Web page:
Donald Trump reckons that Montenegro is a "tiny country with very strong people". And he will soon discover that they have forceful opinions as well.
"He's the strangest president in the history of the United States," Ranko Krivokapic told the BBC.
Mr Krivokapic knows a thing or two about being a president. He served as President of the Parliament of Montenegro from its independence in 2006 until 2016 - and remains president of the opposition Social Democratic Party.
It is fair to say he is unimpressed with the current US president's approach to diplomacy and world affairs.
"With this kind of president, with his knowledge of foreign policy, who knows what is going on? Foreign policy is not his big thing."
'They're very aggressive'
In an interview with Fox News, Mr Trump suggested that this country of fewer than a million citizens could somehow provoke a global conflict. His reply to interviewer Tucker Carlson caused jaws to drop on the Adriatic coast.
"Let's say Montenegro, which joined last year, is attacked," Carlson told the president. "Why should my son go to Montenegro to defend it from attack?"
He was referring to Article 5 of the Nato founding treaty, which sees an attack on one member as an attack on all. Mr Trump understood his point.
Trump says he's bothered by provisions of NATO that require the US to come to the defense of other member countries. pic.twitter.com/2xY1FjBTSn— Aaron Rupar (@atrupar) July 18, 2018
"They're very strong people, they're very aggressive people. They may get aggressive and, congratulations, you're in World War Three," Mr Trump extemporised.
Article 5 has been invoked just once, by the US, after the attacks of 11 September 2001.
Boris Raonic, programme director at the Civic Alliance human rights organisation, was among those who could barely believe what they were hearing.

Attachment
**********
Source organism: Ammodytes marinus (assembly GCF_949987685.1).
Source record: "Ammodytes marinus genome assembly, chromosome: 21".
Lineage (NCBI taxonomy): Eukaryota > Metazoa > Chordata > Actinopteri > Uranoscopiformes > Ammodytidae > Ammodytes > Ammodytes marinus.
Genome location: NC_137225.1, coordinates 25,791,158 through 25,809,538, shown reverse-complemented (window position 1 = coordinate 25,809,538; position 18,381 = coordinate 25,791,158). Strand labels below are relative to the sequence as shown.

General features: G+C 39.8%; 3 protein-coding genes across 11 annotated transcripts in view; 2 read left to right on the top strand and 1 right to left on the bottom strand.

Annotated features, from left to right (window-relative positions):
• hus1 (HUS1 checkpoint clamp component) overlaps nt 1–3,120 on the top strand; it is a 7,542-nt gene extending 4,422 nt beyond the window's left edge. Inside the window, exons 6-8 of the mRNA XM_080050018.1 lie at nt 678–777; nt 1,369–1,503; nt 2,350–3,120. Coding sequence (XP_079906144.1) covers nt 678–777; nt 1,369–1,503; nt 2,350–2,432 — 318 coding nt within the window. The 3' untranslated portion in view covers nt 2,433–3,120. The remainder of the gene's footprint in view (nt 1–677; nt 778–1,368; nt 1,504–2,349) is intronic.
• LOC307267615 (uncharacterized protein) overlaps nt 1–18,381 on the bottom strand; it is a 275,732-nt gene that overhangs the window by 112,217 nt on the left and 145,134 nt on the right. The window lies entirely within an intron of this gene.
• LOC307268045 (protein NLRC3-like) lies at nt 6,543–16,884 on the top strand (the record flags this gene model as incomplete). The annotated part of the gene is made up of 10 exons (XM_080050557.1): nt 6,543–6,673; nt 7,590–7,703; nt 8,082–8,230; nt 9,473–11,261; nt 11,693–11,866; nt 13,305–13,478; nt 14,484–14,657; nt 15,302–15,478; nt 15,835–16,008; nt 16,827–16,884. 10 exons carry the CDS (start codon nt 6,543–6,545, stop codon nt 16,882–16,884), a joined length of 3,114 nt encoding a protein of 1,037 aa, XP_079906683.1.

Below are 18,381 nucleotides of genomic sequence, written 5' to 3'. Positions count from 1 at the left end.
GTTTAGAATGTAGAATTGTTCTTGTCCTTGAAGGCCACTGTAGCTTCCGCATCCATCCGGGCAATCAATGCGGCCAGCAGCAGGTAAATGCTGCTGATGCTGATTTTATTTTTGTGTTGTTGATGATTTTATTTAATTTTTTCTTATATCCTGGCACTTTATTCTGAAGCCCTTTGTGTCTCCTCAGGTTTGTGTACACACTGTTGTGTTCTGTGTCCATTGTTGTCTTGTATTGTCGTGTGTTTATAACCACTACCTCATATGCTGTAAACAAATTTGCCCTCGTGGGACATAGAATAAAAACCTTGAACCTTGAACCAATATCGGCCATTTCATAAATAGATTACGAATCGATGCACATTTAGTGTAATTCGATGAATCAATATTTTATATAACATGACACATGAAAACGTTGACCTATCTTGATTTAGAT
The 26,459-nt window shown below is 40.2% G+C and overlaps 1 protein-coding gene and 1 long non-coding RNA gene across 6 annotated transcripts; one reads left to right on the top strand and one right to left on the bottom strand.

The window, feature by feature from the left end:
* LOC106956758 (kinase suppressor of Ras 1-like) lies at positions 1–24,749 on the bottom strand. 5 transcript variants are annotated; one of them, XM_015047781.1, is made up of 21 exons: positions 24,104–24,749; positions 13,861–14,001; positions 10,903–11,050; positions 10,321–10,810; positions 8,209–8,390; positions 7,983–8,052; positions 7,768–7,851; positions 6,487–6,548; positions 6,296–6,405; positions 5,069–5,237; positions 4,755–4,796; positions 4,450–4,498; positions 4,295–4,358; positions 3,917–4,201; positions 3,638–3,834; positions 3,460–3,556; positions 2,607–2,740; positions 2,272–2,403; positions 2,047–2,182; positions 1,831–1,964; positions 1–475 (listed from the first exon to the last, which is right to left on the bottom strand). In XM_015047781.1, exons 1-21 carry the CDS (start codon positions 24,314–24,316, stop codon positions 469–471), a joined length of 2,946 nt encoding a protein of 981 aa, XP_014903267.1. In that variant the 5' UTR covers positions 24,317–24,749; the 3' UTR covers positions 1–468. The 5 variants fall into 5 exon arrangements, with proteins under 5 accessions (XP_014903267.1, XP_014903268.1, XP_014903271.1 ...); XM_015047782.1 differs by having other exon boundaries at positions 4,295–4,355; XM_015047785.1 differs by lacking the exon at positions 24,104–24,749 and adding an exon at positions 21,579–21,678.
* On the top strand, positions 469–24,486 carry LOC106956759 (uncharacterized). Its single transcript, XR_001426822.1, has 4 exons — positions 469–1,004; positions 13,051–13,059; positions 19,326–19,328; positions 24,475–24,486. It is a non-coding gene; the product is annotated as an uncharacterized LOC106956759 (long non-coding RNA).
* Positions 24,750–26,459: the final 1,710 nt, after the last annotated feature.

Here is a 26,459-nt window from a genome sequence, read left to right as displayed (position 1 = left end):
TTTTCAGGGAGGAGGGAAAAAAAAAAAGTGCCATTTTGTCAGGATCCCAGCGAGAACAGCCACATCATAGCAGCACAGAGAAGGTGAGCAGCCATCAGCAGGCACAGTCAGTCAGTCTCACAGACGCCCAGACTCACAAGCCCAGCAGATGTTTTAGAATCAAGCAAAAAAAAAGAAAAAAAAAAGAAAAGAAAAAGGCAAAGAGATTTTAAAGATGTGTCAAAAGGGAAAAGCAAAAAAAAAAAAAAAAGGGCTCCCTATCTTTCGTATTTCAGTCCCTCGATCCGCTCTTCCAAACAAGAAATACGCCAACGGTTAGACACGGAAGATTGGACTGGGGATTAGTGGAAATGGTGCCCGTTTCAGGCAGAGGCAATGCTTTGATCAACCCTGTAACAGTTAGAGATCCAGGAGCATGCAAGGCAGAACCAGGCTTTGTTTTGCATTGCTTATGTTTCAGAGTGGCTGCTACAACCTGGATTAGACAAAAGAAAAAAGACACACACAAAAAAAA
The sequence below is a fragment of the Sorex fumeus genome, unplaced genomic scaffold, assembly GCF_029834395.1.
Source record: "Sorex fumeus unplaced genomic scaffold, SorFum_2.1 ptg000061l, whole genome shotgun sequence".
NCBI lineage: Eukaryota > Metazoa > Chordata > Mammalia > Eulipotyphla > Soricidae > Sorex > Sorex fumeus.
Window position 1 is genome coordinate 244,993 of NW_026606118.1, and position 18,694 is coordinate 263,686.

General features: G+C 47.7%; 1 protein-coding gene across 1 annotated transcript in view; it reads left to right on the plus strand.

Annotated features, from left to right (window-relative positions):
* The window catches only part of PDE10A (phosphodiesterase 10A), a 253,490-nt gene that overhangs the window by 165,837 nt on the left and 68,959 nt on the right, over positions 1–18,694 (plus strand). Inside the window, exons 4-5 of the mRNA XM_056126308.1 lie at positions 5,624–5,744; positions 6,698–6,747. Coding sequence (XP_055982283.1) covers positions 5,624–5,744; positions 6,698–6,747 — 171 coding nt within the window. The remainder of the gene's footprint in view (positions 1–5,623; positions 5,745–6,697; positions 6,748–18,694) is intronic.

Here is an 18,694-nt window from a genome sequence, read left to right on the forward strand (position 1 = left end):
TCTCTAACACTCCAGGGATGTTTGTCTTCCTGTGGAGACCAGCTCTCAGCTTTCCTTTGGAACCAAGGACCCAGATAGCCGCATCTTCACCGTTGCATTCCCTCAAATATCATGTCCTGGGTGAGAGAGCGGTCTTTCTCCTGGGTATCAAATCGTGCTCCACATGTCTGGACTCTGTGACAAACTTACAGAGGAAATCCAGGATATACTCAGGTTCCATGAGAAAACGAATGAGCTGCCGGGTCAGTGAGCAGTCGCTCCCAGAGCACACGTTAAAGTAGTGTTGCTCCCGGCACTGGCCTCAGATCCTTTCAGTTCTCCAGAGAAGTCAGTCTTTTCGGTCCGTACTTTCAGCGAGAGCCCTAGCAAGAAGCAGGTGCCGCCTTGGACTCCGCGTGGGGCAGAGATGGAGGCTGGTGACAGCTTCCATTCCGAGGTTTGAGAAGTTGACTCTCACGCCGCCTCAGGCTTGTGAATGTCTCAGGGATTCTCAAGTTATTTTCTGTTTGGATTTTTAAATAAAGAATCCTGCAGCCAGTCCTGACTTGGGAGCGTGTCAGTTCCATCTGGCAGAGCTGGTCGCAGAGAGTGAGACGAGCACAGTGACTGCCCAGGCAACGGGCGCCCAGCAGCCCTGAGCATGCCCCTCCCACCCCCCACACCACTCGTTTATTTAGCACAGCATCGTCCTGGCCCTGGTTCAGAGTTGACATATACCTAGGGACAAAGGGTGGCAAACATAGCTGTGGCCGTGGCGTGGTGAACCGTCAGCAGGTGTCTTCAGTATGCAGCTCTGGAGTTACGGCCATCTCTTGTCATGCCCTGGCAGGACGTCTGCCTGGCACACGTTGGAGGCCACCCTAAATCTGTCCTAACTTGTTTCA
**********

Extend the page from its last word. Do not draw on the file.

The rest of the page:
"We are used to having [a US president] who unites and promotes Western values; now, instead of a leader, we have a showman."
Mr Raonic says even this would not matter so much if Mr Trump had bothered to study the countries and issues about which he was making snap pronouncements.
"He is obviously not reading what the state department prepares for him, so we get these stupid statements, which clearly show a lack of knowledge and respect for role that the US had until now."
Nato forces 'not required'
Mr Trump's depiction of Montenegro as a nation of conflict-crazy lunatics will probably come as a surprise to the million tourists who come each year to enjoy the mountains and beaches.
And it is not a picture that Ranko Krivokapic recognises either.
"Peace in Montenegro is not in any kind of danger. Everything is under control - Nato forces are not required in Montenegro."
Boris Raonic is equally unimpressed by Mr Trump's characterisation of modern-day Montenegrins.
"Montenegro departed from its [militaristic] tradition more than half a century ago. [Mr Trump's] claims are, to say the least, inappropriate as we are narrowing our path towards EU accession. Being a Nato member provides us additional security."
But it doesn't necessarily guarantee respect.
Montenegro's Prime Minister Dusko Markovic discovered that at a Nato summit last year, when Mr Trump shoved him out of the way as heads of government assembled for a "family photograph".
Why Montenegrins are uneasy about Russian influence
The US president may also be betraying his ignorance of - or insensitivity towards - Russia's recent activity in the Western Balkans.
Russia has made it clear that it still sees the region as part of its sphere of influence.
Prior to Montenegro's Nato accession, Russia's then-deputy PM Dmitry Rogozin, said the former Yugoslav republic would "regret" joining the alliance.
The people of #Montenegro boldly withstood pressure from #Putin’s Russia to embrace democracy. The Senate voted 97-2 supporting its accession to #NATO. By attacking Montenegro & questioning our obligations under NATO, the President is playing right into Putin’s hands.— John McCain (@SenJohnMcCain) July 18, 2018
Montenegrin prosecutors allege that Moscow was behind a subsequent apparent coup attempt in 2016; Russia has denied responsibility.
Ranko Krivokapic says he is concerned that his country may have been a bargaining chip at the Trump-Putin summit.
"I hope Montenegro was not on the table in Helsinki; I hope Mr Trump was just giving a reaction to the Fox question, nothing deeper.
"It is very important for us that we are part of Nato. The issue is practically closed and accepted in Montenegro; we are accepted as part of the West."
Boris Raonic, meanwhile, has some withering words in response to Mr Trump's praise for Russia's role in World War Two.
"Proportionate to the number of inhabitants, Montenegro had the largest number of casualties in both world wars, as we led the struggle despite being one of the smallest nations in the region."
More outraged Montenegrins are sure to use the US president's preferred medium, Twitter, to put him right. Doubtless in a strong, aggressive fashion.